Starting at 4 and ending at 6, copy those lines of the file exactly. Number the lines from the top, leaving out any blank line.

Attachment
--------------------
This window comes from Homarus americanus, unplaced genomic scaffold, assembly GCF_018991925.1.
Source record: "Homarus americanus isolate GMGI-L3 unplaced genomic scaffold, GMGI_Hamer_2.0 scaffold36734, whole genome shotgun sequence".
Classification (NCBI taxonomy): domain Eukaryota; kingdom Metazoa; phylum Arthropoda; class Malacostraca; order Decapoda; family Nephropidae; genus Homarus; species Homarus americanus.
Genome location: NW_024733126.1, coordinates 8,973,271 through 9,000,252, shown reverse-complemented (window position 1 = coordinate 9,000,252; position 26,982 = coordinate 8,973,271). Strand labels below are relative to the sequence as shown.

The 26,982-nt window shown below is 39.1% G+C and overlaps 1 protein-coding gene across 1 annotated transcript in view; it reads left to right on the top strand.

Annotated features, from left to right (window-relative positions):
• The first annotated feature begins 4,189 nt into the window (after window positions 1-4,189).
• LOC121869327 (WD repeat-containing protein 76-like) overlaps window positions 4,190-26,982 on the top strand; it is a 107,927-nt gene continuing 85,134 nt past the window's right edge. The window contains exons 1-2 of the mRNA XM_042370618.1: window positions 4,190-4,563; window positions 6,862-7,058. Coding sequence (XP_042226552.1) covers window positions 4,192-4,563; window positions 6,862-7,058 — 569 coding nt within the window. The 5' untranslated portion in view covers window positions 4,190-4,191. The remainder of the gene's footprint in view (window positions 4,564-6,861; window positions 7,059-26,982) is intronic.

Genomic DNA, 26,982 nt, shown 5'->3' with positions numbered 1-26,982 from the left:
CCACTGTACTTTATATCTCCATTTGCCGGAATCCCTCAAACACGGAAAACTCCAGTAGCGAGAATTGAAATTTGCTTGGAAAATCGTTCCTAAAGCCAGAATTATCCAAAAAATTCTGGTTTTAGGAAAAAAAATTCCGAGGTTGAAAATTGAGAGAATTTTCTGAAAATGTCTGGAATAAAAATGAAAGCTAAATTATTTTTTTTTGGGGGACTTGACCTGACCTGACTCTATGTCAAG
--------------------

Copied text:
Genome location: NW_024733126.1, coordinates 8,973,271 through 9,000,252, shown reverse-complemented (window position 1 = coordinate 9,000,252; position 26,982 = coordinate 8,973,271). Strand labels below are relative to the sequence as shown.

The 26,982-nt window shown below is 39.1% G+C and overlaps 1 protein-coding gene across 1 annotated transcript in view; it reads left to right on the top strand.

Annotated features, from left to right (window-relative positions):